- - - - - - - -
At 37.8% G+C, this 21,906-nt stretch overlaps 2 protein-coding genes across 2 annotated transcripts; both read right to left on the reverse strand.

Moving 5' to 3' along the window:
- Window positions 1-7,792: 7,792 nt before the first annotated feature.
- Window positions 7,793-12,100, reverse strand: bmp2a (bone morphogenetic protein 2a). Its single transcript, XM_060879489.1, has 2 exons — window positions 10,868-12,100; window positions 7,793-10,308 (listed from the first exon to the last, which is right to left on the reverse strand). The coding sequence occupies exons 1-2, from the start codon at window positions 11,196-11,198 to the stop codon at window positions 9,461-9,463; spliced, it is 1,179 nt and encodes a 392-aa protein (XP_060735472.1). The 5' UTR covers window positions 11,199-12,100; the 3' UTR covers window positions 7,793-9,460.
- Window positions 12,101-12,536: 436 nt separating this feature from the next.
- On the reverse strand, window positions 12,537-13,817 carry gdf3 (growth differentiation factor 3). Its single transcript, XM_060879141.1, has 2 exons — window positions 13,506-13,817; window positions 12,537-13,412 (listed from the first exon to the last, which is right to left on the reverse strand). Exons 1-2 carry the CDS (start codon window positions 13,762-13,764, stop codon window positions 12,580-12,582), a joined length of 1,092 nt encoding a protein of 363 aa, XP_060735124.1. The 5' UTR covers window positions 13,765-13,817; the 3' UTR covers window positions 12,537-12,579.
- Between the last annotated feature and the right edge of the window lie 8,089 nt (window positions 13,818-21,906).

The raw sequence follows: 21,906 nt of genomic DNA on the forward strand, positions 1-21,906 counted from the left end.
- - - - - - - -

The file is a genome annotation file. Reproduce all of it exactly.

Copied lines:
At 37.8% G+C, this 21,906-nt stretch overlaps 2 protein-coding genes across 2 annotated transcripts; both read right to left on the reverse strand.

Moving 5' to 3' along the window:
- Window positions 1-7,792: 7,792 nt before the first annotated feature.
- Window positions 7,793-12,100, reverse strand: bmp2a (bone morphogenetic protein 2a). Its single transcript, XM_060879489.1, has 2 exons — window positions 10,868-12,100; window positions 7,793-10,308 (listed from the first exon to the last, which is right to left on the reverse strand). The coding sequence occupies exons 1-2, from the start codon at window positions 11,196-11,198 to the stop codon at window positions 9,461-9,463; spliced, it is 1,179 nt and encodes a 392-aa protein (XP_060735472.1). The 5' UTR covers window positions 11,199-12,100; the 3' UTR covers window positions 7,793-9,460.
- Window positions 12,101-12,536: 436 nt separating this feature from the next.
- On the reverse strand, window positions 12,537-13,817 carry gdf3 (growth differentiation factor 3). Its single transcript, XM_060879141.1, has 2 exons — window positions 13,506-13,817; window positions 12,537-13,412 (listed from the first exon to the last, which is right to left on the reverse strand). Exons 1-2 carry the CDS (start codon window positions 13,762-13,764, stop codon window positions 12,580-12,582), a joined length of 1,092 nt encoding a protein of 363 aa, XP_060735124.1. The 5' UTR covers window positions 13,765-13,817; the 3' UTR covers window positions 12,537-12,579.
- Between the last annotated feature and the right edge of the window lie 8,089 nt (window positions 13,818-21,906).

The raw sequence follows: 21,906 nt of genomic DNA on the forward strand, positions 1-21,906 counted from the left end.